In the first place, secured legal status should be associated with reduced material difficulties to cope with the pandemic (Guadagno, 2020). Especially when in an irregular situation, migrants are thwarted in their socio-economic rights, and excluded from healthcare, housing, and other basic protections (Vearey et al., 2019). Undocumented and temporary accepted migrants represent a substantial share of unprotected and undeclared labor force, and have thus been disproportionately pushed towards unemployment and poverty by the COVID-19 outbreak (Mukumbang et al., 2020). Since legal status determines access to citizens' rights and resources, we expected that the more refugees and migrants enjoy a secured legal status, the less material difficulties they should face in coping with the pandemic (H2a).
Second Symbolic Stage: From Reduced Material Difficulties to Identification With the Host Society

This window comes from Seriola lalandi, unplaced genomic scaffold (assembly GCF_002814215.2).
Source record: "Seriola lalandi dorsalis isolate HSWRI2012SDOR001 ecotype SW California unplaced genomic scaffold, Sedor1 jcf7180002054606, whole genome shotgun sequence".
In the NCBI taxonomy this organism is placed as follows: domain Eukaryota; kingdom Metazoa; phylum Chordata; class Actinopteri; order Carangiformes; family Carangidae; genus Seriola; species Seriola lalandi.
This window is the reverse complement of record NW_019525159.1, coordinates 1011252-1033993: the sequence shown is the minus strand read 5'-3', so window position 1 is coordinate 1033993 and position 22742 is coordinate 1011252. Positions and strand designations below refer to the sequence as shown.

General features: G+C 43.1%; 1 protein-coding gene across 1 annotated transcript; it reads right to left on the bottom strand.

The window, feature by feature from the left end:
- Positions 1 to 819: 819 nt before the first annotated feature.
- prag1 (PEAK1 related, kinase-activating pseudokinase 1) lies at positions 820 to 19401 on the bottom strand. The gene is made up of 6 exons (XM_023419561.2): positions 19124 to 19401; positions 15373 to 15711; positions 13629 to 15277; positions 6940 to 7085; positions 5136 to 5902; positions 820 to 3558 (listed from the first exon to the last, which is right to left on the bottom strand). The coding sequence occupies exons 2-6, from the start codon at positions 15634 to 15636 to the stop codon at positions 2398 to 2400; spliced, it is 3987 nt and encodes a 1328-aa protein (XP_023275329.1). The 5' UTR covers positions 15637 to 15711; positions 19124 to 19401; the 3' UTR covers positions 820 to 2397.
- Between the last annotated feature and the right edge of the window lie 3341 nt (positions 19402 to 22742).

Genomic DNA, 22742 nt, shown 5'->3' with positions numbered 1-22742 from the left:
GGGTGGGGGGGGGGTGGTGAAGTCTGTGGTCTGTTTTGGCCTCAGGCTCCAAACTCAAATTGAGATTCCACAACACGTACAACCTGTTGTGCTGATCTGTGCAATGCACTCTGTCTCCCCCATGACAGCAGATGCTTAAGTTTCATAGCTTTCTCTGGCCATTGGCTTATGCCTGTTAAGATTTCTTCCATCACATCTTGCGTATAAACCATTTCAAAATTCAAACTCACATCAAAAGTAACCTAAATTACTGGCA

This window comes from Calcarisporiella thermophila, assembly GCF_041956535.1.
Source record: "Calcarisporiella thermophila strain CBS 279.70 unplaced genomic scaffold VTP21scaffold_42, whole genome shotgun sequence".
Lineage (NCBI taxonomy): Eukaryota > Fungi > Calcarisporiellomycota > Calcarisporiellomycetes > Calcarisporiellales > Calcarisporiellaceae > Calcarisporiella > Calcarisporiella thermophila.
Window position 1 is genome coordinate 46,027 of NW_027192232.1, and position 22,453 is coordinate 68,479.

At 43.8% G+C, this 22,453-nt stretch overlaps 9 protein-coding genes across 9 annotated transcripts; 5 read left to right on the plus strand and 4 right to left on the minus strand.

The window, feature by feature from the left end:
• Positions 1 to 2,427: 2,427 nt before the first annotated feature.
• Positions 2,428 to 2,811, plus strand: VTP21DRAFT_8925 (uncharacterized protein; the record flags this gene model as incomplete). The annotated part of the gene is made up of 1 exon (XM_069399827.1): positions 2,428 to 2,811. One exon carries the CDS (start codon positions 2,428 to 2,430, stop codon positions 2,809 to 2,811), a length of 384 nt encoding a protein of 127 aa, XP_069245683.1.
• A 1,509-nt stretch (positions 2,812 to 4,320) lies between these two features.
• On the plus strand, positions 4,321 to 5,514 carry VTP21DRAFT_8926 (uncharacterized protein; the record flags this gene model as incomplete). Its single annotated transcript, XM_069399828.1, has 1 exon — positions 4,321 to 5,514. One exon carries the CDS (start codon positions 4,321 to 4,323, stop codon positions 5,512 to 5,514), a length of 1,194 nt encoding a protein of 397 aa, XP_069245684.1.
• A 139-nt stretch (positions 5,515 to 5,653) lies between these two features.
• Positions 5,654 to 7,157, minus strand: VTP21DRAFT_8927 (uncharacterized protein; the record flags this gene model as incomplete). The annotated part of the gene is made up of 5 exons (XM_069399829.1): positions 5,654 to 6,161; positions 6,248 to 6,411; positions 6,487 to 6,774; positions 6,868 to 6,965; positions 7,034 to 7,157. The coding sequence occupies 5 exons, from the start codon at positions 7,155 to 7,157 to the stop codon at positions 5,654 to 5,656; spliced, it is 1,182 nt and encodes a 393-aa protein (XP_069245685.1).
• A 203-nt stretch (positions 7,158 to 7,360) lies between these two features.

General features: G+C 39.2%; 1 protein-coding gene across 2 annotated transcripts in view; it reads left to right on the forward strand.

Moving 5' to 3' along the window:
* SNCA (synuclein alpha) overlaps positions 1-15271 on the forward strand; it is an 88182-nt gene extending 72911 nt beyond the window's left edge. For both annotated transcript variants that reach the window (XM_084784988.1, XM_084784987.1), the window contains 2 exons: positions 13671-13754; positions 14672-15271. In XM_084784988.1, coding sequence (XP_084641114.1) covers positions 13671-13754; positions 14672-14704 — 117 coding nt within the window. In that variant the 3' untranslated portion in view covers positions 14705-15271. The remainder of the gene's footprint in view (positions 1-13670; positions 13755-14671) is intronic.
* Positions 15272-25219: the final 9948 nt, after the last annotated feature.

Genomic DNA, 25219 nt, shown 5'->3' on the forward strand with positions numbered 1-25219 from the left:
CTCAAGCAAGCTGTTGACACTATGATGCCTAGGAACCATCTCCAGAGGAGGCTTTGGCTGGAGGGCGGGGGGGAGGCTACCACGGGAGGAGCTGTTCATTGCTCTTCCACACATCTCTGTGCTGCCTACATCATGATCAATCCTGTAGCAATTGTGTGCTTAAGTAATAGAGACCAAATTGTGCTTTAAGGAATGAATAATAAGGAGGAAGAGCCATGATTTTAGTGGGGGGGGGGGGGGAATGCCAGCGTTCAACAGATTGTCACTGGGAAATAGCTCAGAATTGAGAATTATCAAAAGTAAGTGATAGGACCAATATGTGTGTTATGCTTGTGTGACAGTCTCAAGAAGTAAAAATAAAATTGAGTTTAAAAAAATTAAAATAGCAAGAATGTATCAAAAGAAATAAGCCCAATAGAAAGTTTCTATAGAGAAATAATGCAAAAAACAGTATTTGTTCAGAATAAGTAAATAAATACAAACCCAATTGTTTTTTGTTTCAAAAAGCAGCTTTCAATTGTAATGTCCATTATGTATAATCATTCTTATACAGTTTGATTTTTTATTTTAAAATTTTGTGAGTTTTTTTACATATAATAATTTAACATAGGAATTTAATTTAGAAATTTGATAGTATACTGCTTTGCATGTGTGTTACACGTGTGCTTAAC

In the second place, reduced material difficulties to cope with the pandemic should be associated with increased identification with the host society (Henrard, 2013; Jetten et al., 2017). In line with Axel Honneth’s (1995) philosophical theory of recognition, access to equal rights and resources comprise a symbolic dimension, thereby making people feel accepted, valued, and respected by the host society (Licata et al., 2011; Renger et al., 2017). Conversely, lack of acceptance and respect from the host society exacerbates fear of rejection and becomes a source of identity threat (Branscombe et al., 1999; Wirth et al., 2017). It follows that, by reducing material difficulties in dealing with the pandemic, a secured legal status should indirectly facilitate a recategorization process, thus increasing identification with the host society (Simon et al., 2015). We therefore expected that the less refugees and migrants experience material difficulties, the more they should identify with the host society (H2b).